Who’s Growing Now
Alberta may be in recession, but not everybody’s cutting back. Some companies are opening new locations, enlarging their current one, hiring new staff and expanding product offerings. We asked them the burning question: Why?
by Jim Veenbaas
Cranky’s Bike Shop
Location: St. Albert
Green shoots: Doubled floor space from 1,300 to 2,600 sq. ft.
“My wife and I both work at the store and all of our income comes from working here. We didn’t want to do something crazy and have the whole thing fall apart, but we reached a point last summer where we thought if we don’t do something now, we are just holding ourselves back,” says proprietor Andrew Phelps, the St. Albert Chamber of Commerce’s Young Entrepreneur of the Year in 2002, who made the necessary renovations over the slow winter season. “So far, the results have just been phenomenal. We set a sales record in April and it wouldn’t have been possible without the expansion.”
Robert Half International Inc.
Location: Calgary and Edmonton
Green shoots: Opened second Calgary office in December
Alberta’s jobless rate has been creeping up in recent months, but many businesses are still facing a shortage of workers, especially when it comes to accounting, finance and administration. To meet demand in the Calgary area, professional staffing agency Robert Half International opened a second office in the city in December.
“We have been busy from the day we got here and we are seeing robust demand for finance and accounting professionals,” says Rod Miller, regional vice-president. “We talk to businesses every day. There are lots of companies in Calgary that are expanding and growing their business, but what we hear is all the negativity in the oilpatch.”
FCm Travel Solutions
Location: Calgary and Edmonton
Green shoots: Opened Edmonton office last August, planning more
Carving out a niche and dominating a small piece of the market is a winning formula for any business, even those in the battered and beaten travel industry. Sales have been so strong since opening last summer, FCm Travel Solutions plans to open a second office in Edmonton this year, to match the two offices it already has in Calgary.
The key to success for FCm – it’s only five years old and already has 30 locations across the globe – is its narrow focus on business travellers. “We do anything from setting up travel policies to consolidating a company’s travel needs. That’s one of the reasons we have grown,” says business development manager Mitch Jarvi. “People are now starting to realize that travel is a budget expense, but they still need to go to trade shows, they still need to visit their clients across the globe, and in Edmonton you still need people to get up to Fort Mac.”
Green shoots: Opened new fabric and furniture showroom in March
Study after study shows sales and marketing is especially important in a downturn. Eden Textile opened a 10,000-square-foot showroom to promote its extensive supply of bed coverings, window treatments, bathroom terry and bedding supplies. “We started working on this project about a year ago, unaware of what was going to happen to the economy. When things started going south, it actually made us more aggressive because we thought our competitors would be cutting back, trying to reduce costs,” says CEO Mike Wilson. “You can either hunker down and ride out the storm, or get aggressive and go out and take some more market share, build some loyalty and when things turn around be in a better position to enjoy that as well.”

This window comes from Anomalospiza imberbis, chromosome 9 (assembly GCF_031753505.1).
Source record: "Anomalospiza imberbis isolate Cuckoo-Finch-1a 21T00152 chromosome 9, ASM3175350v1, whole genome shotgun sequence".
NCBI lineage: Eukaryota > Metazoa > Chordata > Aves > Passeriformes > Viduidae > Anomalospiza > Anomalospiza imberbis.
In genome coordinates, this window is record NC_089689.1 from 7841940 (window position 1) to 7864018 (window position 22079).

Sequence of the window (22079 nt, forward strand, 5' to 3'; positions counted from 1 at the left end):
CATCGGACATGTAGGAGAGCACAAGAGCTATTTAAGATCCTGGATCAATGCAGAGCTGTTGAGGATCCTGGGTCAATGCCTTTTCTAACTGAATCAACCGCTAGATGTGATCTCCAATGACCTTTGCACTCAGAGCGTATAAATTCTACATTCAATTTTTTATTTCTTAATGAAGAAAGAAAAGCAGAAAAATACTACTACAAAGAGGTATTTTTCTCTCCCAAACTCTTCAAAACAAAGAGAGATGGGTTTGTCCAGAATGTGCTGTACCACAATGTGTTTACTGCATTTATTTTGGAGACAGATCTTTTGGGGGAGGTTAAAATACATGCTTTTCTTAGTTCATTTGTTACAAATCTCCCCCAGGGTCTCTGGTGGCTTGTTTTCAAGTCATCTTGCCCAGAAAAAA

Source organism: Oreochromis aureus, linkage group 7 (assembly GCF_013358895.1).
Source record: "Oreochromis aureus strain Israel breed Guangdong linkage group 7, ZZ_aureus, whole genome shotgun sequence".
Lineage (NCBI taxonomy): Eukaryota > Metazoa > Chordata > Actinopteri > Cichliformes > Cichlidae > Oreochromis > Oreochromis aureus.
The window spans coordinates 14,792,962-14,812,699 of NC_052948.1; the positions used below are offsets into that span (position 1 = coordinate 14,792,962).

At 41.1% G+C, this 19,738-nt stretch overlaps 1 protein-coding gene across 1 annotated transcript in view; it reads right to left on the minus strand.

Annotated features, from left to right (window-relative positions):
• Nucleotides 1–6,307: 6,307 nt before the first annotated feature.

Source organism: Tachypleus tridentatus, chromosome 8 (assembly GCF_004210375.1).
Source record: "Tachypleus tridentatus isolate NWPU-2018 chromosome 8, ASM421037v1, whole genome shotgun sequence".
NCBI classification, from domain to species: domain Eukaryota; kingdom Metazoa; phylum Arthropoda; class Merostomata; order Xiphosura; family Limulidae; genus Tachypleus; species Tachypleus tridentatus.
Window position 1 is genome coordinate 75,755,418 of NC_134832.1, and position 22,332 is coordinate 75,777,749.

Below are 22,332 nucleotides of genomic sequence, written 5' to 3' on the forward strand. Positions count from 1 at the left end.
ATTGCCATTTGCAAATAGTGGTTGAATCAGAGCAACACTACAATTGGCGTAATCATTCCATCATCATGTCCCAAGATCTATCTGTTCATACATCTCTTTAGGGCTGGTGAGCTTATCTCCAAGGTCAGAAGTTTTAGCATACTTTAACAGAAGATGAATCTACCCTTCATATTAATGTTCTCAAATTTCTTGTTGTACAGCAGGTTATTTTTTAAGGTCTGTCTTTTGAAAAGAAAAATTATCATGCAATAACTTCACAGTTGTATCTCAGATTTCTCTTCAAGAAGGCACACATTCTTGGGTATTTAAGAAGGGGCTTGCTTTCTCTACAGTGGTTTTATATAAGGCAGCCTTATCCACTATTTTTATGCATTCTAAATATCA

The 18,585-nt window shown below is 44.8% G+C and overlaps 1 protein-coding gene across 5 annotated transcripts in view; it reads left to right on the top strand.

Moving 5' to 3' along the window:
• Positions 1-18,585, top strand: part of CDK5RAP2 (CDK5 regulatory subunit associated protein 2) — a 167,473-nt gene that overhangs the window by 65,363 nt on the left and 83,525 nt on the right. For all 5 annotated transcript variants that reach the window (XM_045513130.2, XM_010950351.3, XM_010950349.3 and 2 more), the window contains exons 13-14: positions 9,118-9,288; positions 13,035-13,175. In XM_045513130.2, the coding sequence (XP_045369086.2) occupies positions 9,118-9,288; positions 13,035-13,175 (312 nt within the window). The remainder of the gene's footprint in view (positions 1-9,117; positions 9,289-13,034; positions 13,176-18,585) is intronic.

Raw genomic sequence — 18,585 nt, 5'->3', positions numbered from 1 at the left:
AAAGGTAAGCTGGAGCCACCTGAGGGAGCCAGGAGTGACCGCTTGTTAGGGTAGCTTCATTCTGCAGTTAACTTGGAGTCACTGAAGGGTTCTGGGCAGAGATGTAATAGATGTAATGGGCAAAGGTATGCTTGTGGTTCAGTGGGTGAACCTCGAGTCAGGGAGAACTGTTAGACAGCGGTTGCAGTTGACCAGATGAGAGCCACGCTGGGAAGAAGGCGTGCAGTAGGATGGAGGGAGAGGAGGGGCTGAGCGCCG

Green shoots: Record six book releases in 2008, two first editions planned for 2009
You can forgive Andrew Hempstead for not cringing at the prospect of an economic downturn. The Banff-based book publisher has survived low-cost competition from Asia, the impact of Canada’s high dollar and consolidation of the retail sector. The veteran travel writer and photographer bought Summerthought Publishing in 2006 and has produced two or three titles each year, including the Canadian Rockies Trail Guide, which remains Alberta’s bestselling trail guidebook with more than 240,000 copies sold since 1971. “We are trying to produce books that tourists will buy, that are written in Canada. Although our sales are the same or higher than last year, a lot of the small publishers have been eaten up by bigger ones over the last few years,” says Hempstead.
BioVision Seed Labs
Location: Edmonton and Grande Prairie
Green shoots: Hiring and expanding product line
Pursuing innovative business strategies and investing in technology to streamline its operations has fuelled the growth of BioVision Seed Labs. With 18 staff members, the testing lab is taking advantage of the slowdown to hire key staff members and to expand its offerings to clients in the seed and grain industry. “The fundamentals of our business will work regardless of the economy,” explains BioVision president Trevor Nysetvold. “We have stayed ahead of the competition by offering a superior product within a stable, growing company.”